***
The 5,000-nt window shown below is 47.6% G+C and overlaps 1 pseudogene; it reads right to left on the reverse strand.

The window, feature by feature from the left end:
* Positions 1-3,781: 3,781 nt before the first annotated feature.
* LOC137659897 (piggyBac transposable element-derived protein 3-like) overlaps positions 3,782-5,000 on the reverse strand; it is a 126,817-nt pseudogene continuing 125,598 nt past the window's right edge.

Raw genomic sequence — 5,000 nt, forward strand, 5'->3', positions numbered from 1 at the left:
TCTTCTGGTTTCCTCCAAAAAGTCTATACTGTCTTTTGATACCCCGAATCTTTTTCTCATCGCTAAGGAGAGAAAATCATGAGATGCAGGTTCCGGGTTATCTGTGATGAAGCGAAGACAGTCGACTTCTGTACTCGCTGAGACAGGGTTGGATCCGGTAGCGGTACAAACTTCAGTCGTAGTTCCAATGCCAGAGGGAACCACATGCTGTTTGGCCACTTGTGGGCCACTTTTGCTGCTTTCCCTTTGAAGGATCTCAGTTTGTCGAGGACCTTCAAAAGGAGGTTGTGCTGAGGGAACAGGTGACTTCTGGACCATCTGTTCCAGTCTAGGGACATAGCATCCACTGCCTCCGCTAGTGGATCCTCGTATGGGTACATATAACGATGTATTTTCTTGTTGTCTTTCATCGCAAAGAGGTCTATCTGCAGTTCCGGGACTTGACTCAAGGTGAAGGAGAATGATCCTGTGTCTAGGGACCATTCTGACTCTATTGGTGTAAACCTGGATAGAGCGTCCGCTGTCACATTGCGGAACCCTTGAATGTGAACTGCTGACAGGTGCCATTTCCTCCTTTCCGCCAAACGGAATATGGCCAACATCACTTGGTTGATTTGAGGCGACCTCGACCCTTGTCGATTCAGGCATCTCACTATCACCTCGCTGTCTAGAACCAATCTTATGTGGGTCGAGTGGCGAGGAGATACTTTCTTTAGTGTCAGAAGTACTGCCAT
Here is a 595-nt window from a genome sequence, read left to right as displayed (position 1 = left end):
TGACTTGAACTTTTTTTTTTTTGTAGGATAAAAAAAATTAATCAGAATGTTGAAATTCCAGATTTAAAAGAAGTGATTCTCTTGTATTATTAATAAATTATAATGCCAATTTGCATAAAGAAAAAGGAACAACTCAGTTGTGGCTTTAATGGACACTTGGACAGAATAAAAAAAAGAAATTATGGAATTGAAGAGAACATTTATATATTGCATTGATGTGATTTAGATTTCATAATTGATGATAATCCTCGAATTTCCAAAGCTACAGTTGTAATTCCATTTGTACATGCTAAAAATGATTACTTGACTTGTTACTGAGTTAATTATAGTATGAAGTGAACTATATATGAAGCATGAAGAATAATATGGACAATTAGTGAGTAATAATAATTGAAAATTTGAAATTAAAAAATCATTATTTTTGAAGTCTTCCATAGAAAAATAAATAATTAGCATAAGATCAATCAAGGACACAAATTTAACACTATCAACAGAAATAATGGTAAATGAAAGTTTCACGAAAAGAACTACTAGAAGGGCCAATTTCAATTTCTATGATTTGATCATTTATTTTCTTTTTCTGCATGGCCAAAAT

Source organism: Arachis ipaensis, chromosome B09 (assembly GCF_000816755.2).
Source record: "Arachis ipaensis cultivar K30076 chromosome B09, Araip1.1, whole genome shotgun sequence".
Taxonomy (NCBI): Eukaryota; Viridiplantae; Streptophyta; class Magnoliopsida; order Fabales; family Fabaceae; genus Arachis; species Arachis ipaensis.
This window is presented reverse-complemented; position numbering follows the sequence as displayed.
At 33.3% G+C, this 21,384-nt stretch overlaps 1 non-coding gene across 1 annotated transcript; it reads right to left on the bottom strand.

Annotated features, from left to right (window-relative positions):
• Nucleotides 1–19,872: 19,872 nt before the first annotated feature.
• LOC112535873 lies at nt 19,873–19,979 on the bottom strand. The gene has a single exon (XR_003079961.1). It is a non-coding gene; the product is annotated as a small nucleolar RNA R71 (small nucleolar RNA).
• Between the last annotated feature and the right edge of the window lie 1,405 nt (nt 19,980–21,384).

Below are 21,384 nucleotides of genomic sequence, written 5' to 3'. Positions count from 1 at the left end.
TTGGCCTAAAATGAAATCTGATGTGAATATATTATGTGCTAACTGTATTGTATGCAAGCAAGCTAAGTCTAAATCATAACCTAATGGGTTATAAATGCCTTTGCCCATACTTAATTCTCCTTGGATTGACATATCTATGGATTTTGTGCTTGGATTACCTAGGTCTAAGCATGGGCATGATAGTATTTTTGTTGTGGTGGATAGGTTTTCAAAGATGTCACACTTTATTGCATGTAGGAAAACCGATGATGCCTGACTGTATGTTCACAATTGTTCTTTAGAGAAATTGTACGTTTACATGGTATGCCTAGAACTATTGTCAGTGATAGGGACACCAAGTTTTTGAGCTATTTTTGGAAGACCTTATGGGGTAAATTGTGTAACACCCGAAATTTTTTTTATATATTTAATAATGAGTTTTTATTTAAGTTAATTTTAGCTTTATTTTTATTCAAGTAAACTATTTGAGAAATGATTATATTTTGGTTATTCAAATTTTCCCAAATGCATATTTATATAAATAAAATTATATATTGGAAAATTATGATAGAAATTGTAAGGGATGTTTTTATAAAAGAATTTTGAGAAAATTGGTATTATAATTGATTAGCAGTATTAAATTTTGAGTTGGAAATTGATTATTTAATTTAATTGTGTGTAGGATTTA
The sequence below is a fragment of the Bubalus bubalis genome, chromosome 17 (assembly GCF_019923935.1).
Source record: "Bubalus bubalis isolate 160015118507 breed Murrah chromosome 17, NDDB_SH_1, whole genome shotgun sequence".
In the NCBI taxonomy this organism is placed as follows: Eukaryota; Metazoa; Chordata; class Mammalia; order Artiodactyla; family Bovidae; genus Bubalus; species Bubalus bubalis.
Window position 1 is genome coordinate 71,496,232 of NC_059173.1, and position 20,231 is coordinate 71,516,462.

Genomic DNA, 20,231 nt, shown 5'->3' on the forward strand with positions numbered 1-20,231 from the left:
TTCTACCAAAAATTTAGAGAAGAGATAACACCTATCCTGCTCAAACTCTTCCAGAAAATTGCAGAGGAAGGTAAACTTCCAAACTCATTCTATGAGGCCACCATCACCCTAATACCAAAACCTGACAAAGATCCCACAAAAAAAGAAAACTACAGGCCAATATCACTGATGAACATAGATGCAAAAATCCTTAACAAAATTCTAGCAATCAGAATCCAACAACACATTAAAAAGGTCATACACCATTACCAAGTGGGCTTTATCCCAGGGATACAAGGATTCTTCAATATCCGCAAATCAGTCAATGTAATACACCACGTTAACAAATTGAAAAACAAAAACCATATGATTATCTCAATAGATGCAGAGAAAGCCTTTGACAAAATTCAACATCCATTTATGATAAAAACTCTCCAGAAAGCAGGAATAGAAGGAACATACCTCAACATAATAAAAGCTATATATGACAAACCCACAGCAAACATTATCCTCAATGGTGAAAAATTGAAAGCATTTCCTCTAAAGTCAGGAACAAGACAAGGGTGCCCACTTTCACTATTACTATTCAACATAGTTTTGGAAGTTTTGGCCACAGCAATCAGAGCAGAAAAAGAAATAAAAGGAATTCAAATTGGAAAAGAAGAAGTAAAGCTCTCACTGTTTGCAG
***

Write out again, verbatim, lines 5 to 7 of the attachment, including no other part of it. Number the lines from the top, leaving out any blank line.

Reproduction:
Raw genomic sequence — 5,000 nt, forward strand, 5'->3', positions numbered from 1 at the left:
TCTTCTGGTTTCCTCCAAAAAGTCTATACTGTCTTTTGATACCCCGAATCTTTTTCTCATCGCTAAGGAGAGAAAATCATGAGATGCAGGTTCCGGGTTATCTGTGATGAAGCGAAGACAGTCGACTTCTGTACTCGCTGAGACAGGGTTGGATCCGGTAGCGGTACAAACTTCAGTCGTAGTTCCAATGCCAGAGGGAACCACATGCTGTTTGGCCACTTGTGGGCCACTTTTGCTGCTTTCCCTTTGAAGGATCTCAGTTTGTCGAGGACCTTCAAAAGGAGGTTGTGCTGAGGGAACAGGTGACTTCTGGACCATCTGTTCCAGTCTAGGGACATAGCATCCACTGCCTCCGCTAGTGGATCCTCGTATGGGTACATATAACGATGTATTTTCTTGTTGTCTTTCATCGCAAAGAGGTCTATCTGCAGTTCCGGGACTTGACTCAAGGTGAAGGAGAATGATCCTGTGTCTAGGGACCATTCTGACTCTATTGGTGTAAACCTGGATAGAGCGTCCGCTGTCACATTGCGGAACCCTTGAATGTGAACTGCTGACAGGTGCCATTTCCTCCTTTCCGCCAAACGGAATATGGCCAACATCACTTGGTTGATTTGAGGCGACCTCGACCCTTGTCGATTCAGGCATCTCACTATCACCTCGCTGTCTAGAACCAATCTTATGTGGGTCGAGTGGCGAGGAGATACTTTCTTTAGTGTCAGAAGTACTGCCAT
Here is a 595-nt window from a genome sequence, read left to right as displayed (position 1 = left end):